The headlining international acts – Enforcer from Sweden, Diemonds from Canada and Suicidal Angels from Greece – played two days in a row supported by different Japanese bands as opening acts.

Priya Panda of Diemonds - Photo: Stefan Nilsson

Priya Panda of Diemonds – Photo: Stefan Nilsson

For Canadian Diemonds, fronted by the fierce Priya Panda, these gigs are their first ever in Japan. Formed in 2006, they released their latest album, “Never Wanna Die”, a few months ago. Following some last-minute delays, the band arrived late in Japan and were almost forced to cancel their gigs. Luckily things got sorted out and the band was fired up and ready to put on a great show for their Japanese fans. This evening Diemonds’ set is crammed full of straightforward, down and dirty hard rock’n’roll with a punk-rock attitude. My kinda thing. Love it. Great stuff.

Japanese Solitude (with Spiritual Beast’s Akira Sugiuchi on vocals) does a solid job of entertaining the audience with their thrash-inspired heavy metal.

Solitude - Photo: Stefan Nilsson

Solitude – Photo: Stefan Nilsson

Suicidal Angels, Greece’s finest thrash metal band, who also did their first-ever Japan gigs, does a fine job of playing for Japan’s metal heads with their heavy riffs. The Greek boys play a very fast and aggressive set that gets the audience going with a circle pit.

Suicidal Angels - Photo: Stefan Nilsson

Suicidal Angels – Photo: Stefan Nilsson

The festival’s main act, Enforcer, was back in Japan for a third time. The last time they played the big Loud Park festival in 2013 where they won over many fans. Tonight at Japanese Assault Fest we get Enforcer at their best. They are touring with a stand-in guitarist but that doesn’t show. This is a tight heavy metal band that gives us what we came for: great, straightforward heavy metal of the best kind.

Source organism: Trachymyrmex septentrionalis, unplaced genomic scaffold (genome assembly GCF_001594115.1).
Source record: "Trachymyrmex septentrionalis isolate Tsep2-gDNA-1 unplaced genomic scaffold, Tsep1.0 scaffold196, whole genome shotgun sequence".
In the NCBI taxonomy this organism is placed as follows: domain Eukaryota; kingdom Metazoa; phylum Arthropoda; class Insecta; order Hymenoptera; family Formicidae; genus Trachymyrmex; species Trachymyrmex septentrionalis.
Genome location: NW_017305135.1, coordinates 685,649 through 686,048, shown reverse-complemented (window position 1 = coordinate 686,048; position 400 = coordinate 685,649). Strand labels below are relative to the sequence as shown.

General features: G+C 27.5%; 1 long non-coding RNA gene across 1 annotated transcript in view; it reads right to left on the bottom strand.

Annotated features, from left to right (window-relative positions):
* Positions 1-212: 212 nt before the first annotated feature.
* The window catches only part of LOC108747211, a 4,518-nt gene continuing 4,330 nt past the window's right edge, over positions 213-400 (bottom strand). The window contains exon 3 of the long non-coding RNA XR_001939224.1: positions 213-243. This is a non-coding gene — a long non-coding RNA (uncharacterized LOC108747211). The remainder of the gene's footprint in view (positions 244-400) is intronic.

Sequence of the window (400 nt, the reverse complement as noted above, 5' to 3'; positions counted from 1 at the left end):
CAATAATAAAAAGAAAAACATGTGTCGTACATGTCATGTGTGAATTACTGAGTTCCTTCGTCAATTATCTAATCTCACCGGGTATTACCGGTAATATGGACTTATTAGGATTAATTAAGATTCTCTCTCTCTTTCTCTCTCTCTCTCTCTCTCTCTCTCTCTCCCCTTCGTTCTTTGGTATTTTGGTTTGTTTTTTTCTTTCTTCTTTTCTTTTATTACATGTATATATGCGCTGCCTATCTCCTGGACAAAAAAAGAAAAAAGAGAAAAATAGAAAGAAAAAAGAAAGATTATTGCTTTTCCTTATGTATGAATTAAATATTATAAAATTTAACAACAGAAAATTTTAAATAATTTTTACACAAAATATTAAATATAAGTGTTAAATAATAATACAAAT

Enforcer - Photo: Stefan Nilsson

Enforcer – Photo: Stefan Nilsson

On stage Enforcer reminds me visually a lot of Evil Invaders. Musically there is a difference – Evil Invaders is more speed metal whereas Enforcer is good old heavy metal. Enforcer’s music is fast and heavy but also very, very catchy. Enforcer’s band leader Olof Wikstrand wears a WASP t-shirt on stage for this gig. It all makes sense. He also somewhat looks like Chris Holmes did back in his WASP days. Enforcer is musically related to the best bits of 80s heavy metal. Not the AOR rubbish stuff, I am talking about the quality stuff – ranging from the best of British heavy metal like Iron Maiden and Motorhead, to Americans WASP – with a focus on the faster side of classic heavy metal.

Enforcer - Photo: Stefan Nilsson

Enforcer – Photo: Stefan Nilsson

This evening we get a 75-minute set with all the best bits of what Enforcer is all about. It’s about a hardworking band on stage who love what they do. And the audience loves it. It’s an energetic heavy metal show. We get a fantastic KISS cover (“I Stole Your Love”) and, of course, Misfits‘ “I Turned Into a Martian”. But most of all we get a big chunk of music from the band’s latest album, “From Beyond” (including the magnificent “From Beyond” and “Undying Evil”), as well as the best of their earlier work. As an encore we get both “Evil Attacker” and “Take Me Out of This Nightmare” before they finish a terrific gig with “Midnight Vice”. Tokyo conquered – again.

Enforcer - Photo: Stefan Nilsson

Enforcer – Photo: Stefan Nilsson

A big thank you to the Spiritual Beast team for bringing some great bands to Japan and for showcasing Japanese bands. In the audience at Japanese Assault Fest there are plenty of well-known faces from local Japanese heavy metal bands. People socialise and hang out in the bar area sharing drinks with the members of the bands between the gigs. I look forward to more Japanese Assault Fests.

Dregen is back with a new Backyard Babies album and tour

Dregen in Tokyo, Oct 2015. Photo: Stefan Nilsson

Dregen in Tokyo, Oct 2015. Photo: Stefan Nilsson

By Stefan Nilsson

After a five-year break, Backyard Babies are back. They have a new album out and touring the world yet again. Roppongi Rocks’ Stefan Nilsson caught up with guitarist and singer Dregen backstage at the Loud Park festival in Japan.